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Research

Research

Research

Summary

Understanding the thermal performance of various natural and engineered shade types is critical to supporting effective deployment of shade for improved human thermal comfort in cities. The heat mitigation services provided by shade must be understood in their urban context (e.g. underlying surface materials, surrounding urban form) and function of space (e.g. right-of-way, playground) to find the best shade strategy for a given location.

In this Healthy Urban Environments-funded project, the mobile biometeorological instrument platform “MaRTy” will be used to quantify the effectiveness of natural and engineered shade types in reducing human thermal exposure in Tempe, AZ. This pilot field experiment project will expand on an existing study by increasing the sample size and types of shade sampled. Preliminary results suggest that engineered shade structures (e.g. shade sails) are a viable alternative to trees for increased daytime thermal comfort and should be included in shade management practices. Natural shade (e.g. trees) varies in performance by species. This work is being conducted in partnership with the City of Tempe to support the City’s active shade management practices and assist in the development of guidelines and best practices towards achieving the “20-minute city” goal.Understanding the thermal performance of various natural and engineered shade types is critical to supporting effective deployment of shade for improved human thermal comfort in cities. The heat mitigation services provided by shade must be understood in their urban context (e.g. underlying surface materials, surrounding urban form) and function of space (e.g. right-of-way, playground) to find the best shade strategy for a given location.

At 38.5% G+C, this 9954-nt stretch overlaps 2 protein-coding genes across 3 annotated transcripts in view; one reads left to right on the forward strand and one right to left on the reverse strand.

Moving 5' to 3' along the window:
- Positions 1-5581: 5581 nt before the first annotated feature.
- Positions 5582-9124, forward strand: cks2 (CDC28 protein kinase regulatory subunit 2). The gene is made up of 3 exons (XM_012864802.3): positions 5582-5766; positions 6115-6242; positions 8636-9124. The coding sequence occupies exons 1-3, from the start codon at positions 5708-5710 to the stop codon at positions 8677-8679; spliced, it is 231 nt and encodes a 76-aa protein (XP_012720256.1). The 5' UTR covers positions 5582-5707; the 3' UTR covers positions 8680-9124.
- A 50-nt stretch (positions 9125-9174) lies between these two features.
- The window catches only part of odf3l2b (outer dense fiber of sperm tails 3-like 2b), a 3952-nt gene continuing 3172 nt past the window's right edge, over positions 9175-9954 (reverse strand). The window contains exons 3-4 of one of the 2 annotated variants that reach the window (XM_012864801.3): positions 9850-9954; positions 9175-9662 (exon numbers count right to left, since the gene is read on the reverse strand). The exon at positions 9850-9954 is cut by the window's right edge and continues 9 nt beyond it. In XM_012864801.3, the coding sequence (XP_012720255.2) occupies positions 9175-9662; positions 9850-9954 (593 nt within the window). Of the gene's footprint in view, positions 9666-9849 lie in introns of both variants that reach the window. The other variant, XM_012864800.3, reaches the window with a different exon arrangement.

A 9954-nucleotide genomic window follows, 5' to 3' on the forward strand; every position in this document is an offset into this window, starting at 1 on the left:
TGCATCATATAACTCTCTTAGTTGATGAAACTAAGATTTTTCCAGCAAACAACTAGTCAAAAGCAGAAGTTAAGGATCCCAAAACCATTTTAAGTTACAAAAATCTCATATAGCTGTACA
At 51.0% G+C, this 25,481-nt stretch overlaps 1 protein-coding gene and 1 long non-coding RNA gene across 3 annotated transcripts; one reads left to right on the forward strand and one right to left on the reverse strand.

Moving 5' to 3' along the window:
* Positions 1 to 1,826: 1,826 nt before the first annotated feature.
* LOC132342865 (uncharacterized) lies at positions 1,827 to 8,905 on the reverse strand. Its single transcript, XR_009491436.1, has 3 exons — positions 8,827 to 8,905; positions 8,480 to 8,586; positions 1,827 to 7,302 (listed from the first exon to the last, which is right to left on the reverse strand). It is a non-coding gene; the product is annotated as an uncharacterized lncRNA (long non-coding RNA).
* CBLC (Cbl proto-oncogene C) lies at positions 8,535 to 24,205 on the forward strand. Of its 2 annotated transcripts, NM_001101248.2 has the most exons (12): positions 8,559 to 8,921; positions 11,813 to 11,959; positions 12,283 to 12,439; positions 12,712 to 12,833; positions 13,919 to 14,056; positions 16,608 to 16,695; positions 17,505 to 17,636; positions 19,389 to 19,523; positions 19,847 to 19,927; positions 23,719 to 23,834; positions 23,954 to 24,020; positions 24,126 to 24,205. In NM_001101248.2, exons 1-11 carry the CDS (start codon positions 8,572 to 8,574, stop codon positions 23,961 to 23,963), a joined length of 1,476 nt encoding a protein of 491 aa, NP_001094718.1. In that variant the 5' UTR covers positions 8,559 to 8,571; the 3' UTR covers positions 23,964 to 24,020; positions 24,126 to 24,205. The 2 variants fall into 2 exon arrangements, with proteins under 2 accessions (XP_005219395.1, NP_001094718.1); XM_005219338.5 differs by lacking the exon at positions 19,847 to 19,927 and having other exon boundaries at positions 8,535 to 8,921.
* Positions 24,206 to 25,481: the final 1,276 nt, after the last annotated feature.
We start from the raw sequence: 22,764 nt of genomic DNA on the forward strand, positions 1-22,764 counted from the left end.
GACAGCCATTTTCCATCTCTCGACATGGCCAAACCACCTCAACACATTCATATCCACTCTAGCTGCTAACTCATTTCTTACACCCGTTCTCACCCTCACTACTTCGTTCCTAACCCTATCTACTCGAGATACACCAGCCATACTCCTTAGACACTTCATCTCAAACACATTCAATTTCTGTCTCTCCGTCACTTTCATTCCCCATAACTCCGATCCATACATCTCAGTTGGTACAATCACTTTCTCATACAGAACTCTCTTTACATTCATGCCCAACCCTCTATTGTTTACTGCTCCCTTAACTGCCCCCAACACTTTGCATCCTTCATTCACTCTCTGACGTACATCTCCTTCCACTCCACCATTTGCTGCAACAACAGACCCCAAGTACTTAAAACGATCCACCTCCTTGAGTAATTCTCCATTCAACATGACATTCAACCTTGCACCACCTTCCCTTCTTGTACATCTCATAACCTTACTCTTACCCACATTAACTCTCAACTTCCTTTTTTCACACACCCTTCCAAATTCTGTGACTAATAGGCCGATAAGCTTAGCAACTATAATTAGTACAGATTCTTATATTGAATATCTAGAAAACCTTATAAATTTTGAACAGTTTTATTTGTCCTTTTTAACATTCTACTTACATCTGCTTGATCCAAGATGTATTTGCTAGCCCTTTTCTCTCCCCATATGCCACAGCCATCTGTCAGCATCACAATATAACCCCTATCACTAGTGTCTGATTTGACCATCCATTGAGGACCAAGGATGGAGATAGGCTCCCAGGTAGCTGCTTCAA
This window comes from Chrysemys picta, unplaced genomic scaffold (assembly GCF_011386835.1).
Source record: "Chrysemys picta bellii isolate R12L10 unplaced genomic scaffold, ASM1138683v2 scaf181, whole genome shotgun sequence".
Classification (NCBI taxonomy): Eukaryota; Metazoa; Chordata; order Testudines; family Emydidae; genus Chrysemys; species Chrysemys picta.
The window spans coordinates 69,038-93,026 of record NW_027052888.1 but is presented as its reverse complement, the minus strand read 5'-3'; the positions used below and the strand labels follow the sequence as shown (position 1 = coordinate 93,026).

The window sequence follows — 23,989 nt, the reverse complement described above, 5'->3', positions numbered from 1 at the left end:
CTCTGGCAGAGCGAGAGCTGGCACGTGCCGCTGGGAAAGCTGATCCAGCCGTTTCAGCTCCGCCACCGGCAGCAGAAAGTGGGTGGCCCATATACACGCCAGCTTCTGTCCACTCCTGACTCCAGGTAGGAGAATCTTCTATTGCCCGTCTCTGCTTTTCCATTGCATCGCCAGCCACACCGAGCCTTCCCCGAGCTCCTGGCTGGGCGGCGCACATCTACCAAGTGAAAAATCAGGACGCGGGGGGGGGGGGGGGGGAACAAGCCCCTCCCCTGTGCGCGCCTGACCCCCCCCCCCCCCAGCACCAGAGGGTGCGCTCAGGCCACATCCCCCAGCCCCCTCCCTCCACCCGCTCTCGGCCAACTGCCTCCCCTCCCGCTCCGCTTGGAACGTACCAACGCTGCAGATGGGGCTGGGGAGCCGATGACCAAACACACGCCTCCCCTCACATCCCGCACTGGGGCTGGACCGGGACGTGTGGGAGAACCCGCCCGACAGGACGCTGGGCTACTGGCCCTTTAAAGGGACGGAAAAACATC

Partners

City of Tempe

 

Personnel

Funding

Healthy Urban Environments Initiative

Timeline

April 2019 — Ongoing